Nokia on Friday announced that it will purchase San Francisco-based mobile analytics firm Motally.
The Finnish mobile phone giant did not disclose what it’s paying for Motally, but it said the transaction is scheduled to close in the third quarter.
The purchase is aimed at helping Nokia, which is losing ground in the mobile device market, claw its way back up.
“Nokia was one of the first companies out there with an app store but it was difficult for them to go to carriers and ask them to make its Ovi store part of their offering because they were first out of the gate,” Kevin Burden, a vice president at ABI Research, told the E-Commerce Times.
“Motally will help Nokia understand what apps are being downloaded, which ones they should promote, how people use the apps, and let Nokia get back to operators and show reliable metrics on these issues,” Burden said.
Nokia’s Take on Motally
Motally’s mobile analytics service offers in-application tracking and reporting and lets developers and publishers better understand how users engage mobile apps, Nokia said when announcing the purchase.
Nokia will adapt Motally’s service for its Qt, Symbian, and Meego platforms, and for Java.
Qt lets developers write apps and user interfaces once then deploy them repeatedly across desktop and embedded operating systems. It provides a set of customizable widgets, graphics canvas, style engine, and other building blocks needed to build modern UIs. Qt is integrated with the WebKit Web rendering engine, so developers can blend Web and native code in one application.
Meego is a mobile platform for tablets and other mobile devices which was launched jointly by Nokia and chip giant Intel in February.
“The acquisition underpins Nokia’s drive to deliver in-application and mobile Web-browsing analytics to Ovi’s growing global ecosystem of developers and publishers, enabling partners to better connect with their customers and optimize and monetize their offering,” Nokia spokesperson Marco Argenti said when announcing the deal.
Motally, based in San Francisco, has a patent-pending technology for tracking and reporting usage statistics on mobile websites and applications. It offers analytics for iPad, iPhone BlackBerry and Android apps.
Clients include Intuit, Fandango, Yelp Mobile and news organizations such as The Dallas News, The Seattle Post-Intelligencer and The Denver Post.
Nokia will continue to serve Motally’s existing customers.
Motally staffers include CEO John Forese, formerly at Nielsen Mobile; Founder and President Arte Merritt; and Chief Technology Officer Duc Haba, formerly at Oracle.
The firm’s board of directors consists of John Malloy and Jonathan Ebinger, both partners at venture capitalist firm Blue Run Ventures, which invested in Motally; and Doug Garland, formerly at Google.
“Mobile analytics is the next big wave, and it’s difficult for OEMs to get their hands on usage data — how often apps are launched, the times of day they are downloaded or launched, stuff like that,” ABI Research’s Burden said.
“Mobile analytics is essential for any company that’s serious about mobility,” Maribel Lopez, principal analyst and founder of Lopez Research, told the E-Commerce Times.
There may be a tie-in to Intel’s push into the mobile space, which the chip giant announced on Thursday when it disclosed that it’s purchasing security firm McAfee. Intel spokesperson Bill Kircos described this purchase as “a great opportunity for our various wireless efforts.”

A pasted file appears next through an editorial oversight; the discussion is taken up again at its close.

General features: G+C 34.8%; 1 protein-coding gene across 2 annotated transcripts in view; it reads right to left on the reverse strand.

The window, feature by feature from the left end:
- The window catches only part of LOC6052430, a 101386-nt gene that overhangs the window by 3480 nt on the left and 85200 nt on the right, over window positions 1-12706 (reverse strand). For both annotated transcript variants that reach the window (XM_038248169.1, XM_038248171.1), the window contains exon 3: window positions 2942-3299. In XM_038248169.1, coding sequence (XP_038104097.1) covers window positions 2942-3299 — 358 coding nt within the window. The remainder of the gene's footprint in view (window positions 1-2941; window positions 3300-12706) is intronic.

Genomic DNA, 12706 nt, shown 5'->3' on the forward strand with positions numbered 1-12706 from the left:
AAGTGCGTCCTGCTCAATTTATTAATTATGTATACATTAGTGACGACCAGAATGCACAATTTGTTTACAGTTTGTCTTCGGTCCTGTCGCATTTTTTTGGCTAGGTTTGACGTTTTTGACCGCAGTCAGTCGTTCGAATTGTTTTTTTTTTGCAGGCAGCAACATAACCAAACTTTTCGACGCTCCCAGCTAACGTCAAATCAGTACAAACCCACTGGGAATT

Motally “is a way to make sure Nokia has full understanding of how Meego is being used when it’s launched,” ABI Research’s Burden pointed out. “The fact that Nokia has Meego coming makes it important for it to buy Motally because Meego is a platform that plays not only in the smartphone space but also in other areas as well. Nokia had better get a handle on how its apps are going to be used,” he added.
“Nokia’s analytic purchase is definitely a solid strategy to increase company revenues and position in the market,” Heather Way, a research analyst at Parks Associates, told the E-Commerce Times.
“In terms of offering analytics services, Apple and Google are ahead of the game,” she said. “They are already using in-house consumer data to support recently acquired mobile ad networks and advertising sales.”
If Nokia needed to get mobile analytics, why didn’t it pick some other, larger company? Why a small firm like Motally?
“Since Motally’s small, it’s an easy pickup for Nokia,” Burden said.
There may be other reasons for Nokia’s decision as well.
“Some of the partners in Blue Run are former Nokia employees, and Blue Run has an office in Helsinki,” Will Stofega, a program manager at IDC, told the E-Commerce Times.
Numbers Aren’t Everything
In the second quarter of 2010, Nokia lost 2.6 percentage points year over year in the worldwide mobile device market, according to Gartner.
Still, it is the leader in the market, with 111.5 million units sold, giving it a share of 34.2 percent. Nokia sold almost twice as many units as runner-up Samsung, which recorded 65.3 million units pushed out.
Nokia’s Symbian operating system is also the leader in the worldwide smartphone market, with 25.3 million devices running the OS sold worldwide in the second quarter. That’s more than double the 11.2 million second-placer RIM chalked up.
However, Nokia needs to get out a killer smartphone if it wants to maintain its market share, let alone get ahead.
“The real problem is not the metrics in tracking and analytics, I think,” IDC’s Stofega opined. “They should have had that capability before. What Nokia needs is to get out a ‘hero’ device that will help it drive Ovi.”
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